Ohio Daily Blog

Just Can't Get Enough

Thursday, January 11, 2007

W's Hail Mary Pass UPDATED

I forced myself to watch a contemptible little man's last-ditch effort to salvage his legacy last night. He opened by declaring that "[t]he new strategy I outline tonight will change America's course in Iraq, and help us succeed in the fight against terror." Nothing thereafter seemed to fit that description. He's going to send 21,500 more Americans into harm's way, but this escalation amounts to a mere variation of existing tactics rather than a new strategy. I'm not seeing any change of course in it, and it doesn't seem the least bit likely to lead to "success" against terror.

Things are not shaping up well for public acceptance of Bush's plan:
* Some prominent GOP voices are already rejecting the plan. Sen. Chuck Hagel (R-NE) said, "This is a dangerously wrong-headed strategy that will drive America deeper into an unwinnable swamp at a great cost. We should be focused on helping the Iraqis find a political solution and creating a policy that allows us to leave Iraq honorably, has the sustained support of the American people and does not further destabilize the Middle East." Presidential hopeful Sen. Sam Brownback (R-KS) denounced it in advance, as did Sen. Norm Coleman (R-MN) and Max Baucus (R-MT).

* Aides to Iraqi leader al-Maliki have said that they don't want more troops. For example, parliament member and Maliki associate Haidar al-Abadi said yesterday, “The government believes there is no need for extra troops from the American side. The existing troops can do the job.”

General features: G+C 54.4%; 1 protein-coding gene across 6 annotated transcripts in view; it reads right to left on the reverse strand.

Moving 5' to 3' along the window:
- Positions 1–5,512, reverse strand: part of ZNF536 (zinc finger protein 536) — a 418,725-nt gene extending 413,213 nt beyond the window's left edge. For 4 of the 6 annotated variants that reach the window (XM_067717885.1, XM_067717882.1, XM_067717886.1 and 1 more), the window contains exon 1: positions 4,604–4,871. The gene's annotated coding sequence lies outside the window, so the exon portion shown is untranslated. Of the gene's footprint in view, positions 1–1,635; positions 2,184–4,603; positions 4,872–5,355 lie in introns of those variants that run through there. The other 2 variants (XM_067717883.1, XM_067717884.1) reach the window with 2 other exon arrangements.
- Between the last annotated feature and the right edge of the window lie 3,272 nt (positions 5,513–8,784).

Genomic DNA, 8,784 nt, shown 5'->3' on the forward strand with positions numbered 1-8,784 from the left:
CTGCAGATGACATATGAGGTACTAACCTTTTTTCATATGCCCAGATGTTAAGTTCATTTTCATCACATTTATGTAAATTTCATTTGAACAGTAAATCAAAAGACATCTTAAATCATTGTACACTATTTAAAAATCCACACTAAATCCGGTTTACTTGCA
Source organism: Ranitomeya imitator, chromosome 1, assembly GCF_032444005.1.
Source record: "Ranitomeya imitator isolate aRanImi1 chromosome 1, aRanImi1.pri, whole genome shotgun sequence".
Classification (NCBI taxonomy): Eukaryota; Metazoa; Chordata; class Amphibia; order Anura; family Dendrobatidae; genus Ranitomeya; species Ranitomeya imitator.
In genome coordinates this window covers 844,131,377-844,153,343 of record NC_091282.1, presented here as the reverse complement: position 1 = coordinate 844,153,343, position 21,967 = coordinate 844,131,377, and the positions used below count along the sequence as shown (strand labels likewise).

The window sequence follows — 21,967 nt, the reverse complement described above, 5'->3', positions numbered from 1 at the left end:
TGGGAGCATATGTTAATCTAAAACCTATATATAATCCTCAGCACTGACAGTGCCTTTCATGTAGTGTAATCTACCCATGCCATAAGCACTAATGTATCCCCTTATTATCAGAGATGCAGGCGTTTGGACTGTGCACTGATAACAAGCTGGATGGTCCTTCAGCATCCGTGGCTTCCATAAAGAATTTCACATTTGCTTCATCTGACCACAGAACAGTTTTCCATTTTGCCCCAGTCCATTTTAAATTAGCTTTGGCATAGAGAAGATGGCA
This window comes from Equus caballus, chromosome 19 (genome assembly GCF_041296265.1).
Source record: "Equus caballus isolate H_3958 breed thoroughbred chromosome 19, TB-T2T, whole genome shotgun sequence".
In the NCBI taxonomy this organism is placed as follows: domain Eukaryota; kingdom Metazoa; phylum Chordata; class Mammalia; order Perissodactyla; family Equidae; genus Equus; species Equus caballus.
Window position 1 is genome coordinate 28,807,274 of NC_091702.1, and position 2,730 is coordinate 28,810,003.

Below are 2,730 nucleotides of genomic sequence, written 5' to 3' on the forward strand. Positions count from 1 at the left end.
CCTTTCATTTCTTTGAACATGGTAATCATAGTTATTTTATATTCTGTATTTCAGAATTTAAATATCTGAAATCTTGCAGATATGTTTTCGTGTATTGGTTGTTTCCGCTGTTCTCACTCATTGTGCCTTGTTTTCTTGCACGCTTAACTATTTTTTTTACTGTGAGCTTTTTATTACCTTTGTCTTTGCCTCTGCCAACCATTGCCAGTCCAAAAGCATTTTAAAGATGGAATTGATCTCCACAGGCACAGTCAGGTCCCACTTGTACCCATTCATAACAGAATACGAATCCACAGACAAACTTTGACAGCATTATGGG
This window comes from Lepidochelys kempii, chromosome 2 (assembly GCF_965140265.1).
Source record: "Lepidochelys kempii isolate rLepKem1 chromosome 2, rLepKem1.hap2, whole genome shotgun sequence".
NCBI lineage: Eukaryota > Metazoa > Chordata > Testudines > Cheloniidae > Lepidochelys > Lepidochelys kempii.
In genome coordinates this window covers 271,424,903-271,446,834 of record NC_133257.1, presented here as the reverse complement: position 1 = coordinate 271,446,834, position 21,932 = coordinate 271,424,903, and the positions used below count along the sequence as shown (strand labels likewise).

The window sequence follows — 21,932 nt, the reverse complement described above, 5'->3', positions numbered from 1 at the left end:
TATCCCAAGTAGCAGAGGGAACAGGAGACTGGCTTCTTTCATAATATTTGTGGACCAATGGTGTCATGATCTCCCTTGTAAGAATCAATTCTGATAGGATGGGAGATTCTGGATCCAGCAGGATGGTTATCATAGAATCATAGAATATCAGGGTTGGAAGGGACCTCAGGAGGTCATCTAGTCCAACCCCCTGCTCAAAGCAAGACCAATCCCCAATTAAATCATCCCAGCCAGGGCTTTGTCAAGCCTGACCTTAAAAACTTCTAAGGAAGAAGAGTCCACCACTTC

* A coalition of labor and anti-war organizations are moving ahead with a multimillion-dollar advertising and grass-roots campaign against the escalation.

* A new AP-Ipsos poll found approval for Bush's handling of Iraq at a record low 29% approval and 68 percent disapproval.
Reaction to Bush's "New Way Forward" is going to make the reception of the Iraq Study Group report seem like a standing ovation.

GOP presidential hopefuls Sen. John McCain (R-AZ), former Gov. Mitt Romney (R-MA), and former Mayor Rudy Guiliani (R-NY) have all spoken in favor of the escalation. Despite notable dissenters, a majority of GOP members of Congress appear to be cautiously supportive. There will be political consequences for their support, but whether the White House has just been handed to the Democratic Party remains to be seen.

UPDATE: Wow, this analysis by Prof. Juan Cole is fantastic:
To listen to Bush's speech on Wednesday, you would imagine that al-Qaeda has occupied large swathes of Iraq with the help of Syria and Iran and is brandishing missiles at the US mainland. That the president of the United States can come out after nearly four years of such lies and try to put this fantasy over on the American people is shameful.
Read the whole thing.


At January 11, 2007 9:48 PM , Bob Van Der Velde said...

The News-Herald notes on today's front page that Rep. Steve LaTourette (R-OH) joined some other Republicans in a letter to the White House opposing any increase in US troops in Iraq. I wonder how narrow the GOP margin was in those districts?

At January 12, 2007 10:25 AM , Jeff said...

Hi, Bob! Nice to hear from you.

LaTourette's margin wasn't especially close (he got 57.6% of the vote), but if his opponent Lew Katz had been able to raise enough cash for TV ads I think it would have been much closer.

During the campaign LaTourette changed course and became a harsh critic of the war, apparently to blunt Katz' principal line of attack. It looks like he is sticking to his new orientation.

There weren't any other signers of the letter from Ohio.


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